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Friday
Mar082013

HOLLYWOOD GRIND: THE MICHAEL BIEHN INTERVIEW

If you are a forty-something male with even a passing interest in film, Michael Biehn needs no introduction. The lean, physical actor has crafted a highly respected body of work in Hollywood since his debut opposite Cathy Lee Crosby in 1978s high-school comedy, Coach. Now, he has taken on multi-hyphenated auteur status with the grimy, grindhouse shocker, The Victim.

Fate has dictated that A-list fame would prove elusive for the Alabama native. He passed on the Kathryn Bigelow films Near Dark and Point Break; was cast as the lead in James Cameron’s take on Spiderman only to have the project collapse; and, got to the final two for the role ultimately played by Stephen Lang in Avatar. Regardless, Biehn will be forever remembered for a series of action film performances in the 80s and 90s that left an indelible imprint on the key movie-going demographic. Most notable amongst them were his collaborations with directors James Cameron (The Terminator; Aliens; The Abyss), William Friedkin (Rampage; Jade), Franc Roddam (The Lords of Discipline; K2), Michael Bay (The Rock) and Robert Rodriguez (Planet Terror). His seething villain ‘Johnny Ringo’ from the George P Cosmatos western, Tombstone, is an audience favourite.

He has a particular fondness for Australia, having worked with director Carl Schultz (Blue Fin; Travelling North, Careful He Might Hear You) on the 1988 apocalyptic thriller, The Seventh Sign (pictured, right, with co-stars Jurgen Prochnow and Demi Moore). “I thought Carl did a great job directing that movie,” says the 55 year-old, talking to SCREEN-SPACE from his Los Angeles office.  “It was a movie that was not marketed properly. Sometimes you make a movie that is a great work but, for whatever reason, just can’t find an audience. But a lot of people come up and talk to me about that film, saying how much it means to them. I’m very proud of that film.”

Having established the production company BlancBiehn with his creative partner and wife Jennifer Blanc-Biehn, he was under no illusion that The Victim was any kind of ground-breaking vision. “It was so small and we had such a small amount of money, we just wanted to make this little grindhouse, exploitation movie,” he says of the film, which has played prestigious genre festivals such as SITGES, Horrorfest and Fantasia. “I wrote it in three weeks and during that time we also did pre-production on it. We rolled that into a twelve day shoot, working twelve hour days.”

Biehn also takes on acting duties as backwoods loner Kyle Limato, a dark figure happiest when humanity is kept at arms length. His life is upended when a scratched and muddy stripper named Annie (played by Blanc-Biehn) screams for help late one night; her friend, Mary (Danielle Harris) has been killed in a particularly graphic bout of rough, outdoor sex (the film opens on the act, so be warned) and Annie is a witness. Complicating things are the identity of the killers – two corrupt cops, played by Biehn’s friends Ryan Honey and Denny Kirkwood.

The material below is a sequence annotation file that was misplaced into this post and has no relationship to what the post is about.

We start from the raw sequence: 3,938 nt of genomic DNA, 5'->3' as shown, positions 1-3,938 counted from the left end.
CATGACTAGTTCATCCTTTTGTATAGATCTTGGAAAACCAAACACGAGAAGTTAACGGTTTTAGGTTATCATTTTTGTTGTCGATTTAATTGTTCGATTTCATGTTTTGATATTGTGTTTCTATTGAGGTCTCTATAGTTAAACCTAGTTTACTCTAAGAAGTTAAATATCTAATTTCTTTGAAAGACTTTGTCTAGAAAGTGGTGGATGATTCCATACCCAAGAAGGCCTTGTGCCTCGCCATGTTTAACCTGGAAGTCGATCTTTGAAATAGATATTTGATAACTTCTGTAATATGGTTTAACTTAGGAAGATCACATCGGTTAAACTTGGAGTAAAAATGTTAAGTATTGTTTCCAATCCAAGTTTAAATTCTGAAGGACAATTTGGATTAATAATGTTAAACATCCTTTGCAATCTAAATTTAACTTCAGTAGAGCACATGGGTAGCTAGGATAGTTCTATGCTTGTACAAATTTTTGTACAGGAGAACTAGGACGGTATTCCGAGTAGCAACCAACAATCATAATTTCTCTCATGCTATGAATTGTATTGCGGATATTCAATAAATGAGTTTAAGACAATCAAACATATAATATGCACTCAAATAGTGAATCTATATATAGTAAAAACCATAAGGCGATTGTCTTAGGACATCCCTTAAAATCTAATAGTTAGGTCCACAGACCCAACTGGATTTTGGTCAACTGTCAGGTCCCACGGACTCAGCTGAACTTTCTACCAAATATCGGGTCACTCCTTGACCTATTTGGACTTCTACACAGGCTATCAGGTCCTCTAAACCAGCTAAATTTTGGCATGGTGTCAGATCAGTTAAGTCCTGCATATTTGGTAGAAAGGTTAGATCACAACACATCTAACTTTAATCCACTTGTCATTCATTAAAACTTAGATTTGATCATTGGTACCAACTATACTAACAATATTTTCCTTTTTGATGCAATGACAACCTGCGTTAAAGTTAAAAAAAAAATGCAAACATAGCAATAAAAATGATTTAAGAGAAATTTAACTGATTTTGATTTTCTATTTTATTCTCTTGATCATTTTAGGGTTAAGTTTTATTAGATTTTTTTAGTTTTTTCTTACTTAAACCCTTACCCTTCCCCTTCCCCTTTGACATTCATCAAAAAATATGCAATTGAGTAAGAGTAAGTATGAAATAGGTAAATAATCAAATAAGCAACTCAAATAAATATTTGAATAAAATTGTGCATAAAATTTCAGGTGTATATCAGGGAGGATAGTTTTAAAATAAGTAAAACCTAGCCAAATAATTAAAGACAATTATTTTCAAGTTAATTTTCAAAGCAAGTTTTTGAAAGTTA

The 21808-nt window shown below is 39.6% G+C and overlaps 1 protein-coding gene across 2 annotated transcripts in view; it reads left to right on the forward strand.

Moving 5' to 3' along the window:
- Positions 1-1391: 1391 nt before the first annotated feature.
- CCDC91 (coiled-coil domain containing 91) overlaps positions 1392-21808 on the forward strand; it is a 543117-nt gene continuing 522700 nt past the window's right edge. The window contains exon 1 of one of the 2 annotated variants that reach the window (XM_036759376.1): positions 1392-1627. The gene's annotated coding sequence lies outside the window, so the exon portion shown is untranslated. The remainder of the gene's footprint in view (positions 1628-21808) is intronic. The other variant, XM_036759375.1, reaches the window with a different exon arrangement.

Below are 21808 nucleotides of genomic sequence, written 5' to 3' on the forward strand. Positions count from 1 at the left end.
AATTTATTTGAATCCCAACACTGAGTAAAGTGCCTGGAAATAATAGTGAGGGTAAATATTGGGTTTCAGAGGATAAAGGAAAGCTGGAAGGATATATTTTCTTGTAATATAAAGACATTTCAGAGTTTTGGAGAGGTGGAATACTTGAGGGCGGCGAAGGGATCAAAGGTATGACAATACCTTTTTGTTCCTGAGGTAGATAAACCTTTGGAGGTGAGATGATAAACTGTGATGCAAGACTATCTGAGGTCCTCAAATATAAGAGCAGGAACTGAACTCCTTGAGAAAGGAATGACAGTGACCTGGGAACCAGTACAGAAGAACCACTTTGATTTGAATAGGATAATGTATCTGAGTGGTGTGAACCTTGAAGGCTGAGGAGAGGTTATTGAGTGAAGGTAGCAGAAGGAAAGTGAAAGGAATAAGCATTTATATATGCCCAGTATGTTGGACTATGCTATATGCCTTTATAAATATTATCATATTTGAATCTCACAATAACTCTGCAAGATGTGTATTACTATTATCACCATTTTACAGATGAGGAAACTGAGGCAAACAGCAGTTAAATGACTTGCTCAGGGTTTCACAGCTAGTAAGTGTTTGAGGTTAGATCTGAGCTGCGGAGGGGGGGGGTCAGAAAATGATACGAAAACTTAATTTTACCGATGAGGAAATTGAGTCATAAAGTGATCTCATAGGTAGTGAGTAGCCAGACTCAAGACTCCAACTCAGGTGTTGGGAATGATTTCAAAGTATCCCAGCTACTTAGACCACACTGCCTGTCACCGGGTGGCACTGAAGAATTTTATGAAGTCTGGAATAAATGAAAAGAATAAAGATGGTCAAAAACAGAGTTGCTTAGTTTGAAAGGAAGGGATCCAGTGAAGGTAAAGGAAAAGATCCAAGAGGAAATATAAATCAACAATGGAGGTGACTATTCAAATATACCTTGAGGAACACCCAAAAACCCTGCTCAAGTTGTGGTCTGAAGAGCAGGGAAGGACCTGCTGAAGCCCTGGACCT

The shoot was tough, he readily admits, but having worked with the reputedly volatile likes of Bay, Friedkin and Cameron (pictured, right, on the Aliens set with Biehn and actor Ricco Ross), Biehn knew how to crack the whip when needed. “If you took the three of them and wrapped them together on their worst day, that would’ve been me when shooting The Victim,” he says with a laugh. “We were literally running from shot to shot, with me screaming the entire time. Not at anyone for anything they did wrong, but just ‘Get out of the way’ and ‘Who’s talking?’ and ‘Shut the fuck up’, stuff like that.”

Most mainstream critics have not warmed to the film’s grunginess, but genre sites are trumpeting The Victim. “Frankly, I never even thought it would be reviewed,” says Biehn, genuinely humbled by the acceptance the film recieved. “It got reviewed by the New York Times and I’m like ‘What!’ I couldn’t believe it. It played the genre festivals and it started getting good review after good review through outlets like Ain’t It Cool News and Huffington Post and San Francisco Chronicle.”

The film’s success has been reinvested into their production company, which has several new projects set to shoot. Especially ambitious is an English-language remake of the acclaimed Chilean thriller, Hidden in the Woods. Biehn has shown tremendous faith in the original director, Patricio Valladares, taking him on to helm the Americanized version. “He is very young and enthusiastic and I want him to make it in English,” Biehn says.

Such bold commitments fit well with the BlancBiehn business plan (pictured, right, Biehn and partner, Jennifer Blanc-Biehn). “We are focussed on making small movies now, quality films but films that can also turn a profit. We grew tired of going out on casting calls or just waiting to be called in for acting gigs,” he says. “We’ve created this company so that we can make all our own calls and make our own movies. Maybe, if we make enough of them, we can one day make a big one. Or maybe not, because making these small ones are a lot of fun.” 

Transmission Films will release The Victim in Australia on Blu-ray, DVD and digital download on March 27.

 

 

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Corrections to this article. Michael was never offered the part in Cameron's Spiderman. Michael has tried to dispel this statement many times despite the fact that this rumor still lives on.

March 9, 2013 | Unregistered Commenternpensenfensenge

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